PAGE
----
Friday, September 5, 2014



Cabarrus County Fairs Have Been a Tradition 
Since the 1870s

Today marks the opening of the Cabarrus County Fair, which runs through next Saturday, September 13. Generations of Cabarrus residents have enjoyed the fair, which has its roots in the early county agricultural fairs of the 1870s. The fairs were a way to exhibit agricultural products and teach people about new farming methods. One was held near Poplar Tent Presbyterian Church in Concord and another was held at St. John's Lutheran Church near Mount Pleasant. 

In the late 1880s, the two fairs combined to form the Agricultural and Mechanical Fair Association, which constructed fairgrounds near downtown Concord in an area bordered by Union Street, Spring Street, Blume Avenue and Tribune Avenue. That fair closed in the 1890s and wasn't reorganized until 1923, when the fair moved near the intersection of U. S.  29 and Cabarrus Avenue in Concord. While there, horse races drew huge crowds. The fair closed again after the 1934 season, suffering from a lack of funding brought on by the Great Depression.

It wasn't until 1953 that the County Fair resumed. Planned and financed by an independent fair board, it has since been an annual event. In 2002, the fair became a county operation. That same year, the fair moved to its current location at the Cabarrus Arena and Events Center.

The early county agricultural fairs were especially important to Cabarrus residents when leisure time and recreational travel were hard to come by. The 1891 Fair gave people from all over Cabarrus an opportunity to enjoy exhibits, compete for blue ribbons and meet their neighbors. In an article on September 3, 1891, the Concord Standard editor urged his readers to participate, saying, "We have one of the best counties...let everybody do a little, and you will see as good a Fair as any in the State." From all over Cabarrus, men, women and children helped out. Twelve ladies formed a committee to arrange the floral and dairy exhibits; members included Laura Tucker, Ida Burleyson, Kate Robinson and Mollie Fetzer. Men who served as Marshals included Elam Cruse, Henry J. Ritchie, W. F. Moose and D. D. Barrier. Sixteen boys served as Boy Marshals, including Paul Parks, Shakespeare Harris, Jr., Watt Rankin and Stanhope Caldwell.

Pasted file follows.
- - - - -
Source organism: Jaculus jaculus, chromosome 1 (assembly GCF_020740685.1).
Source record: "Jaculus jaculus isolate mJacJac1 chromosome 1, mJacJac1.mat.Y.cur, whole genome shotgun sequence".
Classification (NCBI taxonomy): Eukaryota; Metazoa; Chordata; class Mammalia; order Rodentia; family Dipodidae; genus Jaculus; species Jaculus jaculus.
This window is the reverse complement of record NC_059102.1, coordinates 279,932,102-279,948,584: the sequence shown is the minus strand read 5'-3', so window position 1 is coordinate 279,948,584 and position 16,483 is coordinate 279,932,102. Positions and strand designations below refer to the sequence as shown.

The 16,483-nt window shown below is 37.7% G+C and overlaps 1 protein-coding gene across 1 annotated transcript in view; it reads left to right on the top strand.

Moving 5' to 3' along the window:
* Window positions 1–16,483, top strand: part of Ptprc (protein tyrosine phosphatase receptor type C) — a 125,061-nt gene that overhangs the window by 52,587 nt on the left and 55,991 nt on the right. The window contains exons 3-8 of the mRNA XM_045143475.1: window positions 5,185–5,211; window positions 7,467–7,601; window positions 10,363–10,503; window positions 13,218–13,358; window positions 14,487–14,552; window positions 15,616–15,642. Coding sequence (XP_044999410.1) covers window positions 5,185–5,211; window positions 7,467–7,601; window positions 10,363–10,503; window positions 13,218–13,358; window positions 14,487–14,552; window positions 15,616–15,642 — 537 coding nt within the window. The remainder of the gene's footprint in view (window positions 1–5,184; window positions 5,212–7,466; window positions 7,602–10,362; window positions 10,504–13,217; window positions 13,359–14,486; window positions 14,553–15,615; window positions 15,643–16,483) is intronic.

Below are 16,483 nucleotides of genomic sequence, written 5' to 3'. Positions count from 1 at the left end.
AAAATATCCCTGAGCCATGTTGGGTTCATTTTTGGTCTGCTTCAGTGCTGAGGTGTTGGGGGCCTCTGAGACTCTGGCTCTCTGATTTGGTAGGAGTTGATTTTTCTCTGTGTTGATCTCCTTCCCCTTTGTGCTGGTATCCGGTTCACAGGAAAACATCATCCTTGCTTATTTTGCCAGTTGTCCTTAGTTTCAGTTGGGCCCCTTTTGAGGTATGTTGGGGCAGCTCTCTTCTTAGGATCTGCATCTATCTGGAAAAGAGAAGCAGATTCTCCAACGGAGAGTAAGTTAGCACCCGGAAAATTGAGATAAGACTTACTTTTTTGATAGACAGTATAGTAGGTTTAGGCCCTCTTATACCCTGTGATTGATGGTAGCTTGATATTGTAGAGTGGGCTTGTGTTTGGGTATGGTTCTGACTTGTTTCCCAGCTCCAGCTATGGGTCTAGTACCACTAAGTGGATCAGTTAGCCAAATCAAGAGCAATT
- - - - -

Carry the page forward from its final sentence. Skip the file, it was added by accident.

Special delegations from Mecklenburg and Stanly Counties attended and all the railroads in the Carolinas advertised special rates good for Fair Week. Round-trip fare from Charlotte or Salisbury was 65¢ (about $16.60 today); from Greensboro, $1.50 ($38.31); Durham, $2.60 ($66.41); and Raleigh, $3.20 ($81.73).

The sixteen-member Third Regimental Band of the North Carolina State Guard performed in full-dress regulation uniform. Another big attraction was a race between George Murr, "the finest runner in the country," and M. J. Corl's "race horse"; Murr ran a quarter mile to the mule's half-mile. Unfortunately, the Standard does not say who won!

No fair is complete without its list of blue-ribbon winners; in 1891 G. H. Barnhardt had the best bushel of May wheat and R. A. Brown had the best and largest exhibit of cattle. Mrs. G. E. Ritchie had the best butter, G. W. Petrea the best peaches and J. M. Fisher the best apple cider. Mrs. P. B. Fetzer won best silk embroidery, Miss Elina Cole the best specimen of lace, and Miss T. M. Dunn best and second best oil paintings. In the words of the Standard, the 1891 Cabarrus County Fair was a "great and powerful success!"

Today's Cabarrus County fair continues to be a big success. Go and enjoy the fun, food and rides and become part of the tradition!

Courtesy of the Concord Library, Lore Local History Room


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